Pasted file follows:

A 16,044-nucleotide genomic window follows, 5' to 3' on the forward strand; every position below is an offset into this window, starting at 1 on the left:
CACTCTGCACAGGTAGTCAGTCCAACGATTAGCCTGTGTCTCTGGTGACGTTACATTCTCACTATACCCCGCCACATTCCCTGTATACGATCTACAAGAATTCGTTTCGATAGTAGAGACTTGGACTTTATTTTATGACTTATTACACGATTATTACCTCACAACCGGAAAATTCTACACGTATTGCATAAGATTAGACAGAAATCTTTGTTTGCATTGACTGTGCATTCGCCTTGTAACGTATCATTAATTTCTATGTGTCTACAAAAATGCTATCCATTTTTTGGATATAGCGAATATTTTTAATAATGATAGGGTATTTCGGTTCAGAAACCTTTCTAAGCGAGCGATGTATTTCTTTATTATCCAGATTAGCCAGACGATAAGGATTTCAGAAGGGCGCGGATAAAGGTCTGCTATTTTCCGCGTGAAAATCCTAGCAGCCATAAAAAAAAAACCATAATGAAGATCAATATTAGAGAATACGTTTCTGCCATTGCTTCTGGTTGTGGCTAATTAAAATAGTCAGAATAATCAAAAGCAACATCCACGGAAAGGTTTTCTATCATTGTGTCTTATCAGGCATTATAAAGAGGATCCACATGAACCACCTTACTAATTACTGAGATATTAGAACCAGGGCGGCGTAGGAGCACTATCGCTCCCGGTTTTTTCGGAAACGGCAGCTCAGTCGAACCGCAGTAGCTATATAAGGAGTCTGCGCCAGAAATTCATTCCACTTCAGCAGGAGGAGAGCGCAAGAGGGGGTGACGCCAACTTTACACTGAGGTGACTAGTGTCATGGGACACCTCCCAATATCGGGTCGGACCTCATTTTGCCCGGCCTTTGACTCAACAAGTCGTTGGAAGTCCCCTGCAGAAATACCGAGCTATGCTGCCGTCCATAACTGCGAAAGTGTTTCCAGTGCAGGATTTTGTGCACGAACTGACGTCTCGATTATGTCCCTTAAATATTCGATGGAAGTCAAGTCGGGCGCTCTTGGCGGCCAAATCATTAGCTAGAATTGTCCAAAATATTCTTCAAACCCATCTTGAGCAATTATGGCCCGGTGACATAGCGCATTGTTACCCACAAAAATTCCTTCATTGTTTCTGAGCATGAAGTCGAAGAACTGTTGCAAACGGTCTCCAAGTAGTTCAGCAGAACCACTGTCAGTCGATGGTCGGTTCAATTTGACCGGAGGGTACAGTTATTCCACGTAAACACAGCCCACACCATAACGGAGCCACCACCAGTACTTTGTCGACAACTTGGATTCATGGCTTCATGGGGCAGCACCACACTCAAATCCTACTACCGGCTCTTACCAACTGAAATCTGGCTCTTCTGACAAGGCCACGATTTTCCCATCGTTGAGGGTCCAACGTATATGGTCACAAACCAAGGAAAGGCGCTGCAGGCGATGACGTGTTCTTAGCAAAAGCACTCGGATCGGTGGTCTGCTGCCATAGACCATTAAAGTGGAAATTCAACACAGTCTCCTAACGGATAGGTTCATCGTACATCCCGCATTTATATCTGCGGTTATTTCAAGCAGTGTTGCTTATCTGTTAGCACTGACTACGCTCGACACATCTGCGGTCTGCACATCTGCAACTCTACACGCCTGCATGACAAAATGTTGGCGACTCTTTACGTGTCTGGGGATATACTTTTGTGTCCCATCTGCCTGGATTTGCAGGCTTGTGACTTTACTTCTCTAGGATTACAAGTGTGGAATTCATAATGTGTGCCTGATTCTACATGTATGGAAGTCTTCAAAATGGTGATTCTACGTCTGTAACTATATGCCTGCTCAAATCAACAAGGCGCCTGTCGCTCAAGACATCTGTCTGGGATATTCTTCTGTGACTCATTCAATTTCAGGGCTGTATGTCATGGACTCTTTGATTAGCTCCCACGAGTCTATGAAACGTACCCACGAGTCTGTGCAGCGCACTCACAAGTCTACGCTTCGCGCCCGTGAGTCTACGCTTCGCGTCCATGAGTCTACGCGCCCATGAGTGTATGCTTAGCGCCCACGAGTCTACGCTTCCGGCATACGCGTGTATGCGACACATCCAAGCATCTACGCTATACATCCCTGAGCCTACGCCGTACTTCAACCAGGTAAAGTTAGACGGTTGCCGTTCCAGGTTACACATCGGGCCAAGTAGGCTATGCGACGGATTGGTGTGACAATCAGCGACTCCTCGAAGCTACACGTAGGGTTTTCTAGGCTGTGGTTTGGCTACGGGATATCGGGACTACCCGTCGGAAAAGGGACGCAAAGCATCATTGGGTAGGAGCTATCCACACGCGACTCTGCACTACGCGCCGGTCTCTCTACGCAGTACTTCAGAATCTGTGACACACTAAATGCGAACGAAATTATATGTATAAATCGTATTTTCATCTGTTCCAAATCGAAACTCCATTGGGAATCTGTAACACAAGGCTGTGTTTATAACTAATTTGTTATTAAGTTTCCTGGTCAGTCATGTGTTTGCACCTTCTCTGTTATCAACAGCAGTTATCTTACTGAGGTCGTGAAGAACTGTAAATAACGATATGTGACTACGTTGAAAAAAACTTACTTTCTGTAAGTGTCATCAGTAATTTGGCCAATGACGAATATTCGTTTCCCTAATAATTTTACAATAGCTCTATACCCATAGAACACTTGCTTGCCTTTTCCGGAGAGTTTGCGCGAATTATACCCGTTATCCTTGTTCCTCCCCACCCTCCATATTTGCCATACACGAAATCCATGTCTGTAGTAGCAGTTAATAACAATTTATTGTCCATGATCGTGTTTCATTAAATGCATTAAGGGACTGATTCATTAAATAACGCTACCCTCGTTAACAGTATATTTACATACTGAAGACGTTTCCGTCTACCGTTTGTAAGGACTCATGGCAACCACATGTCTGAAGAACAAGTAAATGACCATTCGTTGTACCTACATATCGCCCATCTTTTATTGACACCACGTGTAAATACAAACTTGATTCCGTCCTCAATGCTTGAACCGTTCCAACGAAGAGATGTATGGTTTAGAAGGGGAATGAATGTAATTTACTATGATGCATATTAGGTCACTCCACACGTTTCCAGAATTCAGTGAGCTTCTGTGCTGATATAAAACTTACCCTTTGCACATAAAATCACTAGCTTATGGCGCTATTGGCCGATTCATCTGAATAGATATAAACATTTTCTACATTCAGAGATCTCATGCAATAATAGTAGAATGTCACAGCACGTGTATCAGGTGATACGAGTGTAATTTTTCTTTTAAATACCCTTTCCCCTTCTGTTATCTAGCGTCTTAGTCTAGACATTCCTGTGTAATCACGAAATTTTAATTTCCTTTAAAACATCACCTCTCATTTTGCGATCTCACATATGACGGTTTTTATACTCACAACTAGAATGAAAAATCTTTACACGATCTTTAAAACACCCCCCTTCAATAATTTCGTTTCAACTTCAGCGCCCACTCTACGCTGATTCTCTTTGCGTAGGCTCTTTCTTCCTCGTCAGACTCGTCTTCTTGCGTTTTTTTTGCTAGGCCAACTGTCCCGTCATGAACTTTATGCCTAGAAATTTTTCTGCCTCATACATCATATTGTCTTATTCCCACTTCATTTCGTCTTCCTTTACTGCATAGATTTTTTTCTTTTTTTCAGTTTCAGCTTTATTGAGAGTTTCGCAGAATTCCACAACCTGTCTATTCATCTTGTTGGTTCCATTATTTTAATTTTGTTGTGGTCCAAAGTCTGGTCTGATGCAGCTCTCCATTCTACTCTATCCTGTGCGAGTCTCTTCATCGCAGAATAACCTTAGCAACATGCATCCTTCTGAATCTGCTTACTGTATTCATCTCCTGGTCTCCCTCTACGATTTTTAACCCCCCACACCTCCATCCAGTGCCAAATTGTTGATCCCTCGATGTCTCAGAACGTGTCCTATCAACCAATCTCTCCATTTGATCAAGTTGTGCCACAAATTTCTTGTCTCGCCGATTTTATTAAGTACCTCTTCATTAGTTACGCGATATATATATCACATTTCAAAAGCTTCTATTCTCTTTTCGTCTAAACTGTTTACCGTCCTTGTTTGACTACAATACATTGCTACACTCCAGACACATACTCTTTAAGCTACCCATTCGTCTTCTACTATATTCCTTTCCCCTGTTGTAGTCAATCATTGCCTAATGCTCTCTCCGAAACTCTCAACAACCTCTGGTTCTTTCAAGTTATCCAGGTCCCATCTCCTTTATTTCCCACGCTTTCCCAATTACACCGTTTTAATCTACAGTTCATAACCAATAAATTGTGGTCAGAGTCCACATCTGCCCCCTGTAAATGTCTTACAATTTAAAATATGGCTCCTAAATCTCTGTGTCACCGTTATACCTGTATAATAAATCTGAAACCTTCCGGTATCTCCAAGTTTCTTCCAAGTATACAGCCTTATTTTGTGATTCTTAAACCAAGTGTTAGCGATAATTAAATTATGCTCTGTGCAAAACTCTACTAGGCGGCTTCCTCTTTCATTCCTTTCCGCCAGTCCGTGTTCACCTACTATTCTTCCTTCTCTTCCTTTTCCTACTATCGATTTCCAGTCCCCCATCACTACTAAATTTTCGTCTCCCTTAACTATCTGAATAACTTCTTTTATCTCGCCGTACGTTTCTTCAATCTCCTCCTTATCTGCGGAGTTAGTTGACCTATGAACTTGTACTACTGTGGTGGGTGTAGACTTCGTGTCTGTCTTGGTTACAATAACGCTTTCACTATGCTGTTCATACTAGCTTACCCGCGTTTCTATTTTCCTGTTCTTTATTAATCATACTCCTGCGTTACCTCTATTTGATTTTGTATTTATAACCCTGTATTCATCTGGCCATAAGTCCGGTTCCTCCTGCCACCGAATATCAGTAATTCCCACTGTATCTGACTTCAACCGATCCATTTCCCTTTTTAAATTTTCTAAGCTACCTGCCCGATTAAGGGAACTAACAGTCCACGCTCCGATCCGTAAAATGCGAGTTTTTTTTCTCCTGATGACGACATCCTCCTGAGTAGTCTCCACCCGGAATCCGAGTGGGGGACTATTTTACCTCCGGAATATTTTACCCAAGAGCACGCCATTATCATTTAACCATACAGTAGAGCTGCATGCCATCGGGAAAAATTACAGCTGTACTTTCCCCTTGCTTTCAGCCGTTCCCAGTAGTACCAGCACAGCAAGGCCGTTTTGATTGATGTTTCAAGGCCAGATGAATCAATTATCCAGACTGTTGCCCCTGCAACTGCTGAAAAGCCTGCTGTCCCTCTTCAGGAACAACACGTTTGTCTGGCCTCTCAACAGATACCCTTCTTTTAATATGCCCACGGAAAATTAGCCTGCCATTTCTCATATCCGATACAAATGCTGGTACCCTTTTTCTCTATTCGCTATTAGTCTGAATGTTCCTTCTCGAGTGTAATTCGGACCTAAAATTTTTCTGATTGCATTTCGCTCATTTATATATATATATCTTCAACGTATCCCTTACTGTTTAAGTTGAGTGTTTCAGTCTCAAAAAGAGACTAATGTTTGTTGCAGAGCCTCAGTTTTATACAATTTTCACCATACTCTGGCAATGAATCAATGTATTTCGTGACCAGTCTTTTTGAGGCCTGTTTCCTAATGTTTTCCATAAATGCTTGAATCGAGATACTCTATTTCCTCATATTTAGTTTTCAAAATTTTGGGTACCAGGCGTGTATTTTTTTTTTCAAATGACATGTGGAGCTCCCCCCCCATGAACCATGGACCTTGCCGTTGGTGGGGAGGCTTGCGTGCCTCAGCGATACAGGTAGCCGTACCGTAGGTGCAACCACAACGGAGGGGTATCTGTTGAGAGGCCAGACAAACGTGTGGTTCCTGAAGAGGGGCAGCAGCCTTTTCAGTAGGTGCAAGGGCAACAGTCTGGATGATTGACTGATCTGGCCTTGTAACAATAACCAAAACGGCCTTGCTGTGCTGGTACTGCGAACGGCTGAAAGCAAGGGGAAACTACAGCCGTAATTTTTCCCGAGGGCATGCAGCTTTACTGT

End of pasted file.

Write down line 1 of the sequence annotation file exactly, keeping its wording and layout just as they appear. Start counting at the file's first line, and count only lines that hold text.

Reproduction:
A 16,044-nucleotide genomic window follows, 5' to 3' on the forward strand; every position below is an offset into this window, starting at 1 on the left: